The game jam is created by AmalgamAsh, whom you might know from his SMILE GAME BUILDER Playthroughs.
Let’s make games, demos, experiences, proof-of-concepts, or shareable battle systems / puzzles / maps!
So why not show off your game design skills and enter the jam? And have fun while doing so!
I’ll look forward to seeing what you all come up with!
Those who follow me on social media already know about the various projects I’m working on, including my games.
Various Game Engines
I’ve tried my hand at various genres and storylines, inculding a quasi-biographical game entitled Confluction, but none of them really progressed beyond initial concept. There are numerous reasons behind this, but the main one seems to be that they haven’t felt "right".
In a recent announcement on the SGB Discord, I stated:
My problem is that I have so many ideas bouncing around in my head and not enough time to implement them all. This then becomes fingers-in-too-many-pies syndrome and none of the games actually reach completion. So to resolve this, I started looking closer to topics I’m interested in and conversant with, and eventually settled on a theme.
Game development on "Starborn: The Fallen" will most likely migrate to GameGuru MAX (official release September) and development on "Relationship Sim" will be for SMILE GAME BUILDER.
The next goal was to determine which engine to use for the overall feeling and outcome. I settled on SMILE GAME BUILDER for "Relationship Sim" (a previously planned but now resurrected game idea) and GameGuru MAX for "Starborn: The Fallen".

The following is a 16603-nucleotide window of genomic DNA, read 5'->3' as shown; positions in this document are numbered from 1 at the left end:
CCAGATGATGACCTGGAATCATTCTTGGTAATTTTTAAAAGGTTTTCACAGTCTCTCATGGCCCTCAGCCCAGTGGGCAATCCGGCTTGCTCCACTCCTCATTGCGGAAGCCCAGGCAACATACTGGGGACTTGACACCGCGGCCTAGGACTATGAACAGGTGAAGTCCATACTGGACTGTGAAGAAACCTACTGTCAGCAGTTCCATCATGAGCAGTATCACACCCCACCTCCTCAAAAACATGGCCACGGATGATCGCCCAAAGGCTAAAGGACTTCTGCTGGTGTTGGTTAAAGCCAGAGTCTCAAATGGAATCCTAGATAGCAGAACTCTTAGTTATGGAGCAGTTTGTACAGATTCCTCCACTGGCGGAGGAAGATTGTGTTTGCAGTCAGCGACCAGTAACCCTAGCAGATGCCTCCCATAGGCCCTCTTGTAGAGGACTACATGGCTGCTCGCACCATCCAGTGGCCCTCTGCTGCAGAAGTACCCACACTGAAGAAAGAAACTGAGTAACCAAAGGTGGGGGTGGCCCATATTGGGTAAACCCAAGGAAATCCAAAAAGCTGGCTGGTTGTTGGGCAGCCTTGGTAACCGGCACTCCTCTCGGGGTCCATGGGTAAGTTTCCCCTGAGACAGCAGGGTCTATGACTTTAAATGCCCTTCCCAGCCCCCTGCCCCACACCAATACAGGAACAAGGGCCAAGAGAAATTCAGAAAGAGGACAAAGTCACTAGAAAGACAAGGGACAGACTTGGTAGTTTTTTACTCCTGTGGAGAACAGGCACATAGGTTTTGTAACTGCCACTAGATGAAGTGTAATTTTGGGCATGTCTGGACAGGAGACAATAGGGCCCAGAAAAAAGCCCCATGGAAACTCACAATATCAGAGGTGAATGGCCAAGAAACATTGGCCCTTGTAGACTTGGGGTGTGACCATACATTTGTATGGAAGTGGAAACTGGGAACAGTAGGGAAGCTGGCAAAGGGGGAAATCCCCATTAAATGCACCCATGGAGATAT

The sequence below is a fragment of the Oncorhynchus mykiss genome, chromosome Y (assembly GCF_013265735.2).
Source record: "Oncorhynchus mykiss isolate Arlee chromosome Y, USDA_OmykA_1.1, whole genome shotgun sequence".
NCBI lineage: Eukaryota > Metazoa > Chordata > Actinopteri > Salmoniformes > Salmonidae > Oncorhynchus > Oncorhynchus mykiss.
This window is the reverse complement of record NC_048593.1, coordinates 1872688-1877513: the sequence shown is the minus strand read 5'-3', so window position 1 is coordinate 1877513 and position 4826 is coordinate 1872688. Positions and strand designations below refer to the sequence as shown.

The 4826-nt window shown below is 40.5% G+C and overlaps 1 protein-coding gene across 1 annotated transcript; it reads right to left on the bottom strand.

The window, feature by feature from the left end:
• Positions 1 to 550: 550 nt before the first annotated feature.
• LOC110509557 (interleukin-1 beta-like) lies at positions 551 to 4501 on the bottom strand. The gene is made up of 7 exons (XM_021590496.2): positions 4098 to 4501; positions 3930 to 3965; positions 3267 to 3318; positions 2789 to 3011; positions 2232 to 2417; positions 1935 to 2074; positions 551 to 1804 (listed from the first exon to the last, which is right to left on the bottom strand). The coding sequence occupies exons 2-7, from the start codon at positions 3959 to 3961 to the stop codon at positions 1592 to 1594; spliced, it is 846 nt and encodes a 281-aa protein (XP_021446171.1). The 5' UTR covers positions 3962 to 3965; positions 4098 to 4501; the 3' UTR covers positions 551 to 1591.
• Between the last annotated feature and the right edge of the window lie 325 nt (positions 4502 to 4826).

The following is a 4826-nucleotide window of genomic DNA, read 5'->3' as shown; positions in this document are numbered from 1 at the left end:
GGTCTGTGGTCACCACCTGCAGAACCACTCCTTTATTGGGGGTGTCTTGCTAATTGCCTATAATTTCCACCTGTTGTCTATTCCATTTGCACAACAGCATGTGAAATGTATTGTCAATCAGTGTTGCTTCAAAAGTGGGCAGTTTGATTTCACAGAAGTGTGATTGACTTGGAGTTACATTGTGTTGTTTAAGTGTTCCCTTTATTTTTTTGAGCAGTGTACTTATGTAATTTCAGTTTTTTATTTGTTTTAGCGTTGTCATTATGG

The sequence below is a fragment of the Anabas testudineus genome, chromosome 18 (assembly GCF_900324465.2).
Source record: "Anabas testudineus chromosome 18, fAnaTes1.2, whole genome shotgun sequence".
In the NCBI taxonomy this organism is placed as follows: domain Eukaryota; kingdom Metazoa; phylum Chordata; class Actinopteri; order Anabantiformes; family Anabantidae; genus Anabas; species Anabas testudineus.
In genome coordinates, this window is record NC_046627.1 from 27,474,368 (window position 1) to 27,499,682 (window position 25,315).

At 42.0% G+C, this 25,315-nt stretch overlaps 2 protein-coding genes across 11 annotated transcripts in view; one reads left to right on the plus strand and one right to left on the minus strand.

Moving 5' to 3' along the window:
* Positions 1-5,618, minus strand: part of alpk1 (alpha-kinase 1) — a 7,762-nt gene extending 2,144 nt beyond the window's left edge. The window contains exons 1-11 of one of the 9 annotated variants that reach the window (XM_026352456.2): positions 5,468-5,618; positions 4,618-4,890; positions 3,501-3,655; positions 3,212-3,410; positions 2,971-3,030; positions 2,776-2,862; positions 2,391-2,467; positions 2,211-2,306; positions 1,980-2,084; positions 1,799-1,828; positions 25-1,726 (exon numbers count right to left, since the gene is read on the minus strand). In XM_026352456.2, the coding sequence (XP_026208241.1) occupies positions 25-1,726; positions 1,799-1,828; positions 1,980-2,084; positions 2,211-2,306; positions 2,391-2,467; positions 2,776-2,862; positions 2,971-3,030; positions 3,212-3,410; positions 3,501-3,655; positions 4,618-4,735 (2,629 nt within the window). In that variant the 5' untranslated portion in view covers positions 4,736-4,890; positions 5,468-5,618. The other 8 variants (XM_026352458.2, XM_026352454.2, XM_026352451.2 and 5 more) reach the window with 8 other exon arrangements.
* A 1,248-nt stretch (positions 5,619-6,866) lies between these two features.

Why GameGuru MAX? Why Not Unity?
Someone in Discord asked why I’d use GameGuru MAX for Starborn: The Fallen rather than Unity or the Game Creator asset for Unity (interpretably haughtily).
My answer was probably rather terse, so I thought I’d expand it here. What I won’t do here is extol GameGuru MAX’s virtues or lament its drawbacks.
Now I responded that I wanted to try something different. Since I’ve been using GameGuru (not necessarily intending to produce a game with it) on and off for awhile, I saw the potential for a small yet simple horror-style game because of its post-effects, like lighting. Furthermore, some of the models in the add-on packs were (are) perfect for this purpose.
However, as before the "feeling" just wasn’t there, so the motivation dwindled. I continued creating the maps for the game – sometimes from scratch, sometimes randomly generating landscapes – and soon realised that some of the maps bore a striking resemblance to those in Starborn. This was purely subconscious; I wasn’t planning on it.
This then prompted me to delve further into GameGuru as a whole. Although I still need to learn its programming language, Lua, it is more lightweight than the C# that Unity predominantly uses and, while not primarily an object-orientated programming (OOP) language, primary classes and tables can be used to store data and create objects. I wrote a very simplistic script to store some basic information for an equally basic quest log (admittedly partially functional and very buggy).